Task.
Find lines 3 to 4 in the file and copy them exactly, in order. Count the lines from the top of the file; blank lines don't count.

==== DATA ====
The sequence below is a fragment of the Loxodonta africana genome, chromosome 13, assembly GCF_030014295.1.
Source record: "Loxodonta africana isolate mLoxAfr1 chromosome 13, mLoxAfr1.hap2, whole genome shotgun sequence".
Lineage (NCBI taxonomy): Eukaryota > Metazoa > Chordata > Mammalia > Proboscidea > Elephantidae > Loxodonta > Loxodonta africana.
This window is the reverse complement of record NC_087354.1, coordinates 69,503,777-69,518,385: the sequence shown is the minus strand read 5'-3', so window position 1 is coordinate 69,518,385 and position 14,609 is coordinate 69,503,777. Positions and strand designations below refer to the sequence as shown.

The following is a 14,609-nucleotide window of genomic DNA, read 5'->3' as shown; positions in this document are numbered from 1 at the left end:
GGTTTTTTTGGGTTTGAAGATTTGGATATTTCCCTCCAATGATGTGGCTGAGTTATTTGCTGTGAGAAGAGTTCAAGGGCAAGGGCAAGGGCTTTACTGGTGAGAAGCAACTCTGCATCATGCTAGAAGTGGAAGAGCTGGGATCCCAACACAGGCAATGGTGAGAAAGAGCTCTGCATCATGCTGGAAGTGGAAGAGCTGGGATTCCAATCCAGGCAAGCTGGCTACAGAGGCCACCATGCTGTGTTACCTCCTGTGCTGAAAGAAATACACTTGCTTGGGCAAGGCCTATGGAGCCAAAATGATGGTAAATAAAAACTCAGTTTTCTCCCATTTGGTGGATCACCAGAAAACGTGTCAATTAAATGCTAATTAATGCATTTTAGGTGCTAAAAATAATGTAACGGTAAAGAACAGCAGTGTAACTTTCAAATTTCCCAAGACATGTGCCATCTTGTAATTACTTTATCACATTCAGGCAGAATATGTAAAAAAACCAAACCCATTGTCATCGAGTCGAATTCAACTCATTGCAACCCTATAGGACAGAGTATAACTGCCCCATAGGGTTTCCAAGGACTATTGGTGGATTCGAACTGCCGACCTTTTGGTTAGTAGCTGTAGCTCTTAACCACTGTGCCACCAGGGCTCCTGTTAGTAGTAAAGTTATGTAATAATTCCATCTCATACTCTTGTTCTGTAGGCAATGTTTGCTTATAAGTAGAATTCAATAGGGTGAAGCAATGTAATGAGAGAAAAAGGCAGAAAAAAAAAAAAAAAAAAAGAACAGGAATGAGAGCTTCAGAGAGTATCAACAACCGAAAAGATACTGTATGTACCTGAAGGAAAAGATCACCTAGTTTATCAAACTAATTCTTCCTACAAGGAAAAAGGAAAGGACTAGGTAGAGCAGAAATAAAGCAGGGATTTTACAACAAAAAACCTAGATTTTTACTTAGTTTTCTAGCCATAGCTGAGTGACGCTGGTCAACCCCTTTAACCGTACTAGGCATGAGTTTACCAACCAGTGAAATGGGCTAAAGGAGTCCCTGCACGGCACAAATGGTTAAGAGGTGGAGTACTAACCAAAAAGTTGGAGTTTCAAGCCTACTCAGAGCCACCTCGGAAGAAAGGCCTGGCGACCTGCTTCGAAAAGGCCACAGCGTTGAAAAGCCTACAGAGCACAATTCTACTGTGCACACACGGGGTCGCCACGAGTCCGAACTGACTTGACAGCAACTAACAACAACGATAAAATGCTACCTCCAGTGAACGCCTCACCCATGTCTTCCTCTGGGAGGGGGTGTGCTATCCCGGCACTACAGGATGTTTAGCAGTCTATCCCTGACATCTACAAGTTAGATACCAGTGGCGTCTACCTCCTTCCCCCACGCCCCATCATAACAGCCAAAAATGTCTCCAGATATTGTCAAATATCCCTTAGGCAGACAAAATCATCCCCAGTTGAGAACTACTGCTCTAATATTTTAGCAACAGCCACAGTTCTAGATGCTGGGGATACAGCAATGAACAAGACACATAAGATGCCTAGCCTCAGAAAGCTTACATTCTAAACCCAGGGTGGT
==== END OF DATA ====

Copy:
Lineage (NCBI taxonomy): Eukaryota > Metazoa > Chordata > Mammalia > Proboscidea > Elephantidae > Loxodonta > Loxodonta africana.
This window is the reverse complement of record NC_087354.1, coordinates 69,503,777-69,518,385: the sequence shown is the minus strand read 5'-3', so window position 1 is coordinate 69,518,385 and position 14,609 is coordinate 69,503,777. Positions and strand designations below refer to the sequence as shown.